On a blasted world, the Doctor and Susan find themselves in the middle of a war they cannot understand.


With Susan missing and the Doctor captured, who will save the people from the enemies from both outside and within?













Have you seen Rock & Chips?


I approached the feature-length Only Fools and Horses prequel tentatively, desperately trying to suppress the colossal expectations that such an audacious enterprise inevitably provoked in me. How could they ever hope to breathe life into Del and Rodney’s almost-legendary mother, let alone charge a young actor with the unenviable task of stepping into David Jason’s shoes? Fortunately, John Sullivan managed to hit the nail right on the head with his humorous, edgy script, and as prequels go, Rock & Chips was something of an unlikely triumph.


And then I read Frayed – the earliest Doctor Who prequel, save for a select smattering of short stories and flashbacks. Unlike Rock & Chips, the pseudonymous Tara Samms’ tale chose not to explore and extend its parent series’ mythology, instead providing us with a superficially traditional (but occasionally very indulgent) base under siege story. And unlike Rock & Chips, I found it to be something of a disappointment.


In fairness, of course, no-one could ever write a bona fide prequel to Doctor Who; not unless they were prepared to run the gauntlet and risk laying waste to the intrigue surrounding the Doctor’s origins, that is. Kim Newman pushed the envelope as far as it was safe to do so with his stunning piece Time and Relative, but to go one step further and present us with an essentially traditional story but starring a thoroughly unheroic Doctor seemed a little wanton, and inevitably leads to a measured softening of the character ‘early’, at odds with how he is portrayed in Time and Relative and indeed in An Unearthly Child.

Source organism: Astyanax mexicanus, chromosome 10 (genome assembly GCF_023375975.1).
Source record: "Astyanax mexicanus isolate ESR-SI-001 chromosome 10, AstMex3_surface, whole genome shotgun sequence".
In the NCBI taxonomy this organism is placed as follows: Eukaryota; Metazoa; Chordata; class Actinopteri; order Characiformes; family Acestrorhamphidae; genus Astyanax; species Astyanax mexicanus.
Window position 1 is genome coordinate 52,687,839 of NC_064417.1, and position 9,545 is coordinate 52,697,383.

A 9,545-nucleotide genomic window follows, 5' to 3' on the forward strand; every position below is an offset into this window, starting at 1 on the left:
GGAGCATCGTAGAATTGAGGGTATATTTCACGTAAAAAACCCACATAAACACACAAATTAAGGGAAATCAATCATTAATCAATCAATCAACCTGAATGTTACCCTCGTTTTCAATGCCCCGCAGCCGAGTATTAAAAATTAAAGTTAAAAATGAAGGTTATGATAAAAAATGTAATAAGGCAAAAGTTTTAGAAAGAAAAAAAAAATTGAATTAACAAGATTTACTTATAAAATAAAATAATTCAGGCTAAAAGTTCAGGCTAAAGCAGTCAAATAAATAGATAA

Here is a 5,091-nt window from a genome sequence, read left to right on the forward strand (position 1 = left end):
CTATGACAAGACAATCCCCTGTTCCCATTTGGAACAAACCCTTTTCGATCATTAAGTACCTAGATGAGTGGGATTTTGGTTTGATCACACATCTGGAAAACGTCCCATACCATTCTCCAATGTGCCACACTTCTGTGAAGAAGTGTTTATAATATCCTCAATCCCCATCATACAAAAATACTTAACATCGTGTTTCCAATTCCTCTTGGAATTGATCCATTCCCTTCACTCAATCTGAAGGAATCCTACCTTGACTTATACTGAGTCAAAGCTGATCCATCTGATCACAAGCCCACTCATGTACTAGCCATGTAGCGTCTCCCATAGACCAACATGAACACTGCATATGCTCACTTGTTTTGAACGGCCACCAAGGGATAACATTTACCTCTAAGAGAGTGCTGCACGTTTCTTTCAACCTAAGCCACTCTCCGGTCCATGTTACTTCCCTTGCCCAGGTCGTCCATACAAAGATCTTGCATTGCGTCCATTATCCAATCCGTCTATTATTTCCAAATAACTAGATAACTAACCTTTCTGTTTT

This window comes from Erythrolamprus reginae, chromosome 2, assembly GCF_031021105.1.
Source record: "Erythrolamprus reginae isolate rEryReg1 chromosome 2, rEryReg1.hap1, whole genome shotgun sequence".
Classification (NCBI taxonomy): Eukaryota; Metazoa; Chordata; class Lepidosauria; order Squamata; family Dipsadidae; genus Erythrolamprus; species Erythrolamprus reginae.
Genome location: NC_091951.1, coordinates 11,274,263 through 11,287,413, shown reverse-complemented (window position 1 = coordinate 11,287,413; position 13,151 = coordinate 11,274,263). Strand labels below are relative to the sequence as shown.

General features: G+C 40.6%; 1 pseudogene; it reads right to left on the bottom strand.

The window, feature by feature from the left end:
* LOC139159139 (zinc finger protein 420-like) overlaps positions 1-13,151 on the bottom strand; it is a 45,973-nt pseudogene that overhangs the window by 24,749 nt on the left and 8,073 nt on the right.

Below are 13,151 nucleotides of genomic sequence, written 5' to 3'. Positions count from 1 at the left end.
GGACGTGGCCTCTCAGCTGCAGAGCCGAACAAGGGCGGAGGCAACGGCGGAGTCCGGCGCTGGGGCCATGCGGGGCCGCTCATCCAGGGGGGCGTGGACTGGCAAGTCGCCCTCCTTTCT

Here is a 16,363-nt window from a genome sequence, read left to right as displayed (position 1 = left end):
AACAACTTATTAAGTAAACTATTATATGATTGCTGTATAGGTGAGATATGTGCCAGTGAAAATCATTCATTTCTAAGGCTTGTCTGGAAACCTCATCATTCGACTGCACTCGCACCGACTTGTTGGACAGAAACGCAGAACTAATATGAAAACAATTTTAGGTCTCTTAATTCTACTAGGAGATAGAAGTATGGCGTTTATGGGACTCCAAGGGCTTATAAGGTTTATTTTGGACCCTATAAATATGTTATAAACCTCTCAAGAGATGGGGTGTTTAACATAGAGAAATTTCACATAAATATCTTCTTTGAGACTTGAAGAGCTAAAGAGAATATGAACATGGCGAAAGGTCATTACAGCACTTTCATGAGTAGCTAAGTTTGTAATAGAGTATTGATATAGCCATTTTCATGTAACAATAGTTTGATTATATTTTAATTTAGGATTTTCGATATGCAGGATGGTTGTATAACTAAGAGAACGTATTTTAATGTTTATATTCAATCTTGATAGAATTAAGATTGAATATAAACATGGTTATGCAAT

Tamms’ initial portrayal of the “old man” in Frayed is frank and suitably detached – all he wants to do is find his granddaughter and escape – but as the story progresses he softens to the point where, by its end, he is waxing lyrical about humanity’s positive traits and even planning a trip to Earth to carry out “further study”. Worse still, this novella sees the “old man” first adopt the title of “Doctor”, and his granddaughter the name “Susan”, again flying in the face of what had been established previously and, perhaps even more importantly, clashing with the book’s otherwise overwhelmingly murky theme.


© Telos Publishing 2003. No copyright infringement is intended.Had Samms wanted to write an ‘alternative’ prequel to the series, then in my view he should have gone the whole hog made it much more alternative, à la The Infinity Doctors. However, he may have been better advised not to make this story a prequel at all as what really sets Frayed apart from most Doctor Who stories is not its prequel status but its tone. Prolific spin-off scribe Stephen Cole’s adoption of his Tara Samms pseudonym for this piece suggested that it was going to be outside the box, but it is actually probably more accurate to describe it as being both inside and outside the box simultaneously. The novella is divided up into chapters and counter-chapters, numbered, for example, ‘Seven’ and ‘VII’ respectively. The traditionally-numbered chapters deal with the story’s action and drive the plot forwards, whilst those headed by roman numerals usually take the form of reflective - and often exceptionally horrific - interludes. Whilst Frayed might leave a lot to be desired, images of maggot-ridden babies and lips falling away from characters’ faces only to lay like red slugs on the ground really linger.


Taking everything into account then, Frayed certainly has its merits, but they are eclipsed by the crushing disillusionment caused by this title failing so spectacularly to live up to its prequel billing. Had Samms poured some of these deliciously grotesque ideas into a ‘later’ novel, then I suspect that this review would read very differently indeed. As it is, I would much rather see Time and Relative sat at the beginning of the canon, but I suppose them’s the breaks.


Copyright © E.G. Wolverson 2010


E.G. Wolverson has asserted his right under the Copyright, Design

 and Patents Act 1988, to be identified as the author of this work.



This novella charts the Doctor and Susan’s earliest known adventure together. Controversially, it even sees them take the names the Doctor and Susan”.


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